It's also worth noting that two of Melodyne's key features are present and correct via ARA 2 in Cubase. First, the option to overlay blobs from multiple tracks in the editor's display via the track list on the left side of the window. The blobs of the currently selected clip are shown in the usual orange, and others appear in grey. This provides an incredibly useful visual reference, particularly when editing things like vocal doubles or harmonies.
Second, assuming you have the full version of Melodyne, the audio miracle that is polyphonic audio editing is possible. Success with things like pitch adjustments in polyphonic audio is highly dependent on the nature of your audio source and its role within the mix. ARA 2 integration doesn't change that, but as with monophonic sources such as a lead vocal, it does streamline the editing process, thus allowing you to determine what's possible quickly and easily.
So far, so good, but there are a few teething issues and limitations. First, it's worth mentioning one VariAudio feature that ARA 2 doesn't make possible via Melodyne: its note blobs cannot be made to 'follow' the Chord Track. (Well, at least not yet... how cool would that be?).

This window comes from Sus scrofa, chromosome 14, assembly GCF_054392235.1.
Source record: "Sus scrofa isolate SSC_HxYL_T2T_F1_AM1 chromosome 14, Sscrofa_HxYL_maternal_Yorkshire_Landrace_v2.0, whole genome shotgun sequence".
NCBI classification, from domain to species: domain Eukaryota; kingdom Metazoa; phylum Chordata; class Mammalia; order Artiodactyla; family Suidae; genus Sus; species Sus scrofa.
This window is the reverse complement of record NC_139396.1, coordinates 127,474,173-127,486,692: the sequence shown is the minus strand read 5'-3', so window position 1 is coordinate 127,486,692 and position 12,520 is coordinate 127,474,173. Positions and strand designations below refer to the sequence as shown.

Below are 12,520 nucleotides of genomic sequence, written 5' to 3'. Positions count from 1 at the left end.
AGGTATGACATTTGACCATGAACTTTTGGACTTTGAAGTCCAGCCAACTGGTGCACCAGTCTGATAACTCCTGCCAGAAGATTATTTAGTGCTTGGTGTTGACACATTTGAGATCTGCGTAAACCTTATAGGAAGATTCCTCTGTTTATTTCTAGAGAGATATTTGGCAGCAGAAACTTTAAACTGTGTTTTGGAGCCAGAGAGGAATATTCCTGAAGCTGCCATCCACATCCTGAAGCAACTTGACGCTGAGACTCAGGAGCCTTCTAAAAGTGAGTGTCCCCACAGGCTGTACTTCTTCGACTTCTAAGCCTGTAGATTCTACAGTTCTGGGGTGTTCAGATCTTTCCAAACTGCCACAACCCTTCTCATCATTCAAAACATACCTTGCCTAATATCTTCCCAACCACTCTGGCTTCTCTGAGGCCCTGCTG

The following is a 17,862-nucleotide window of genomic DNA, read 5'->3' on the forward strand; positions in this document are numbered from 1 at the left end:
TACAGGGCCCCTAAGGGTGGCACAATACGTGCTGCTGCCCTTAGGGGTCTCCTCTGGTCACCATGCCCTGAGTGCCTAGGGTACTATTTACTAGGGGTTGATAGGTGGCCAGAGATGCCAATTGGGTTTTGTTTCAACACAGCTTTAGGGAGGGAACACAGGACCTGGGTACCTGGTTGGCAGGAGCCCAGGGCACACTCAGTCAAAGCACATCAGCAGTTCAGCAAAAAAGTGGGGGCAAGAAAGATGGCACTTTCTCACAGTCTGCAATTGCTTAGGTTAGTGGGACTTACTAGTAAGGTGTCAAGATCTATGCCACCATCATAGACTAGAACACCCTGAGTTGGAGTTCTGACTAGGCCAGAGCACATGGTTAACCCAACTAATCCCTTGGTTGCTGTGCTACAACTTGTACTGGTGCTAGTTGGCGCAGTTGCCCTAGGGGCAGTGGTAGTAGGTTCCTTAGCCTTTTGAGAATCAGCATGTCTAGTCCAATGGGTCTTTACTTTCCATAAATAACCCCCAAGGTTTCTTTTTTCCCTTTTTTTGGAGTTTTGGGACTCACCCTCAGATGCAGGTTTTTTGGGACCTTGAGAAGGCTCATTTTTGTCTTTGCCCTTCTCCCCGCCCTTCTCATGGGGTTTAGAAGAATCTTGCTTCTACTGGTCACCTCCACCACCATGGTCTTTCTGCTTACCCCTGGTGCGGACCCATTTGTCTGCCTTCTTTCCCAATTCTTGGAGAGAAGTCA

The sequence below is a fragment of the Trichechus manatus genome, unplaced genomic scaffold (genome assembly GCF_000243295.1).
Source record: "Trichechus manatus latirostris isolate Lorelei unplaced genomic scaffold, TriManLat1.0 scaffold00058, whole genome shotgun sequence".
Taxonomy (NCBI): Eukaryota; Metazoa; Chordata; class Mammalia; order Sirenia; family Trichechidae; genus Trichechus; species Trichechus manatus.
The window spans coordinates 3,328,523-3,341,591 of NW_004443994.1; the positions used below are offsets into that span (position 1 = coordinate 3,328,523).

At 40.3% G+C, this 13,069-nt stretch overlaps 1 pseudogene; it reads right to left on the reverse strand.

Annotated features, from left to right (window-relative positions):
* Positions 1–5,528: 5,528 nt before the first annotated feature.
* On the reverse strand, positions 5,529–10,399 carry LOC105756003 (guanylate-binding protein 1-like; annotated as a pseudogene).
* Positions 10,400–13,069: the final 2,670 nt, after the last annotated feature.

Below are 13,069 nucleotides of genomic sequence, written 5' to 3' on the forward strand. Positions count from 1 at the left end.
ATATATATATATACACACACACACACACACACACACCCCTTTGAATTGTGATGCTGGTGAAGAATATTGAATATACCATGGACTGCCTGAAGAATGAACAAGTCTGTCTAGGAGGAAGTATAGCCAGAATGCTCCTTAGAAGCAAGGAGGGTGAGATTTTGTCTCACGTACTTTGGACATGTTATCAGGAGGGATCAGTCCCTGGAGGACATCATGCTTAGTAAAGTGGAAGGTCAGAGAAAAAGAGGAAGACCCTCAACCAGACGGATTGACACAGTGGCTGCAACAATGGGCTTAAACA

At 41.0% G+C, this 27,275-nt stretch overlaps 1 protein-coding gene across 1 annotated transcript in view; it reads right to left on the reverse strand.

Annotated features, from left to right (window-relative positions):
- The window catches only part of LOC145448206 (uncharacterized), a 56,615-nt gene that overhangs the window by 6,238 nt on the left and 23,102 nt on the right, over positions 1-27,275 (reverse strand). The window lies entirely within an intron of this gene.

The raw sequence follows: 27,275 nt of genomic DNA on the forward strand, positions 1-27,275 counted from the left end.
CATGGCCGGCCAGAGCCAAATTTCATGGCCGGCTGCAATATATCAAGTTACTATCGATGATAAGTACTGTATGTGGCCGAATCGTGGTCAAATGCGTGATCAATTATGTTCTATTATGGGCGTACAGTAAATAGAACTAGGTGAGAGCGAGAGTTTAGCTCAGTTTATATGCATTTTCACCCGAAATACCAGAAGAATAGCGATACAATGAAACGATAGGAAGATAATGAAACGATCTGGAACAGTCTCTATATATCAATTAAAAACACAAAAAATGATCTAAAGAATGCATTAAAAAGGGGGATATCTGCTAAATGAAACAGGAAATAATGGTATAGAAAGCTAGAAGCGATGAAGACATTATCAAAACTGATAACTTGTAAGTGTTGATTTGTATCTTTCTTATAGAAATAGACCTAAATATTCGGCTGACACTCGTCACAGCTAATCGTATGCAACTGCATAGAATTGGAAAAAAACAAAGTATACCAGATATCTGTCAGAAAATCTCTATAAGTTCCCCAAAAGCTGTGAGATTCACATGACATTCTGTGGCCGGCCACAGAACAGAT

Currently, Cubase's ARA 2 implementation doesn't support comping via the Track Lanes system. You can activate the Melodyne Extension, but on playback you'll hear a mix of audio from all Lanes simultaneously, rather than just your comp. The simple workflow solution is to comp and render to a new track before applying Melodyne. But there are sometimes merits to pitch correcting while comping.
There's been some chatter on the Steinberg Forums concerning the occasional bit of odd behaviour. For example, users have reported problems when working with 64-bit audio, and with playback of 'Melodyned' audio losing sync with the project. On my own system, though, I didn't experience any obvious gremlins, though I did note that fades/volume adjustments applied to clips in Cubase's Project Window seem to be ignored while the Melodyne Extension is active.
But all that said, ARA 2 is already a huge step forward for regular users of Melodyne and Cubase Pro 10 — Melodyne now feels like part of the in-house Cubase editing system rather than a plug-in. And while the ARA 2 implementation might not yet be quite fully formed, Steinberg have indicated that there's more to come, and that the next update (v10.0.40) should resolve the Lanes workflow as well as some of the reported issues.